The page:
In 1955, fifteen years before the Apostle Islands became a national park, little was known about the ecology of the islands. Partial surveys had been done in the 1820s and in the early 1900s but nothing comprehensive.
Two Northland biology professors set out to change that. With retired Professor Bob Newton as their advisor, Jesse M. Caskey and Franklin C. Lane applied for and received an $8,500 grant from the Louis W. and Maud Hill Family Foundation (now called the Northwest Area Foundation) to survey the flora and fauna of the islands. And they wanted to do it with the help of students.
“By utilizing student help in some of the fieldwork, we hope that we will be doing a better job of preparing future teachers of science in secondary schools,” then-President Gus Turbeville wrote to the foundation.
Caskey and Lane set up their headquarters on Rocky Island at the Laurie Norse cabins, transporting microscopes and lab equipment to establish a field laboratory. Monday mornings, they would load students and supplies into the Northland College Beagle, a twenty-five horsepower boat—one student arrived by seaplane—and they would get to work.
The students were a mix of regional teachers and Northland graduates and students—Fred Harries ’55, Alan Larson ’57, and Paul Penn ’58 were named in a newspaper article. Seven attended the first summer; six the second. They would divide into two groups—Caskey’s group to collect zoological specimens; Lane’s group to gather botanical.
Meanwhile, the students completed coursework in plant ecology, invertebrate zoology, general zoology, plant taxonomy, and conducted special research in mycology and plant pathology. They created and added to their own insect collections; pursued their own research; and spent evenings on photography hikes, making dinner and doing dishes, and of course, talking science.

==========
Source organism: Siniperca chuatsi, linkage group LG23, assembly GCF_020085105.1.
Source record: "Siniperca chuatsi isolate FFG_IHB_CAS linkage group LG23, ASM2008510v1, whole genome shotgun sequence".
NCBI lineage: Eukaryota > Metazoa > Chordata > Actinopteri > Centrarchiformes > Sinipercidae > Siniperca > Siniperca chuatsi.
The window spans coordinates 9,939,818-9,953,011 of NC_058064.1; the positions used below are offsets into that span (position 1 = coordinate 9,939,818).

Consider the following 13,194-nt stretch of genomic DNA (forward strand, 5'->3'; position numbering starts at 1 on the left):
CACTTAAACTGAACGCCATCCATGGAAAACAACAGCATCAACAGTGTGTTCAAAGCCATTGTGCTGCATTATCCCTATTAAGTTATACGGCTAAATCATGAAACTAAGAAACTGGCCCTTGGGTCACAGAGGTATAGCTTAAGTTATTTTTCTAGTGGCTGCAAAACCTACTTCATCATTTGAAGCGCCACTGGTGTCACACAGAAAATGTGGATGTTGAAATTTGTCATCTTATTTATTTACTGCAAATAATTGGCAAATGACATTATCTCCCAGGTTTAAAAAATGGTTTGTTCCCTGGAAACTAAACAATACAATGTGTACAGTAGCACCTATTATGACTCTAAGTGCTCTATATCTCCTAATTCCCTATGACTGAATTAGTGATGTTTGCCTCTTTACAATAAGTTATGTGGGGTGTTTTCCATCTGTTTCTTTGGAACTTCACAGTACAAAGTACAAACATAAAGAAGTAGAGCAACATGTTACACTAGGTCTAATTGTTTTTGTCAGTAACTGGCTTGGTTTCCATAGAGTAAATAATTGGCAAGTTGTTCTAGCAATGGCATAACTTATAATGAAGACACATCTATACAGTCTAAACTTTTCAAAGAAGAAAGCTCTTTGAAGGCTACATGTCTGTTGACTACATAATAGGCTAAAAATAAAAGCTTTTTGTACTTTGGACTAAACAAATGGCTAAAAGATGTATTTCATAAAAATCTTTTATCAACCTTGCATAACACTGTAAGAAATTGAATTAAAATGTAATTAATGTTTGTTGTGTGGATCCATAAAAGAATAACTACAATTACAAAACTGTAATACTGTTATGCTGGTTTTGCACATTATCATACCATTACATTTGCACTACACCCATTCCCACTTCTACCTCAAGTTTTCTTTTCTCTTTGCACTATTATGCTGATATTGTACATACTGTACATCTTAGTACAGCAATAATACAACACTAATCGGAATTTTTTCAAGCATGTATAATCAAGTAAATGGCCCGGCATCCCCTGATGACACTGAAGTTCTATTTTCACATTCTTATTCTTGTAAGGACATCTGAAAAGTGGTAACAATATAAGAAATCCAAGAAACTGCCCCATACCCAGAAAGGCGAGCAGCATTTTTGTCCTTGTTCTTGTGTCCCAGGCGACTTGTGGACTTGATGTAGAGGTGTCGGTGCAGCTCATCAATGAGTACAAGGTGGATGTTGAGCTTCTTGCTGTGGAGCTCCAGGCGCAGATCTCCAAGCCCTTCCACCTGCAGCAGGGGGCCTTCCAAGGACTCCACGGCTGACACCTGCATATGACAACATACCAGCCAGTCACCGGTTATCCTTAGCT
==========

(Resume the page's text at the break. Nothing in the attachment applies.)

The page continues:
“There are some spirited discussions about the various findings of the day and looking them up in the many reference books on hand. In this informal atmosphere, faculty and students exchange more ideas, the latter getting not only theory but a practical knowledge of their subject,” a Minneapolis Star newspaper article reported.
Faculty and students collected specimens from all islands except for Eagle and they made significant collections from islands never collected before. They documented 257 species of flowering plants, gymnosperms, ferns, and related plants. The specimens were processed, pressed, and labeled and sent to the University of Minnesota, the University of Wisconsin, and the National Museum. More than three hundred are stored at Northland and used in biology classes.
“We are confident that their almost encyclopedic work in classifying the flora, in particular, will be a landmark in botanical research to the area,” Turbeville concluded in a final letter to the Louis W. and Maud Hill Family Foundation.
Caskey and Lane noted: “These students are now or plan to teach in the future. It is impossible to say how much improved their biology teaching will be as a result of having had this experience, but it is hoped that they will take advantage of their knowledge of nearby biological resources to improve the effectiveness of their teaching.”
While the three students we know of—Harries, Larson, and Penn—have passed away, Northland records show, as Caskey and Lane had hoped, they went onto have prominent careers in science and in teaching.
Caskey and Lane also correctly concluded in their 1957 report: “It is possible that this survey has initiated interest in the islands and we hope that interest will continue and that in time, certain of the islands may be set aside as permanent wilderness areas.”
In 1970, United States Senator Gaylord Nelson sponsored the federal legislation that established the Apostle Islands National Lakeshore. Northland faculty, staff, and students have continued to assist the National Park Service in research and baseline ecological surveys ever since.
Editor Note: This is the first in a series to celebrate the fiftieth anniversary of the Apostle Islands National Lakeshore.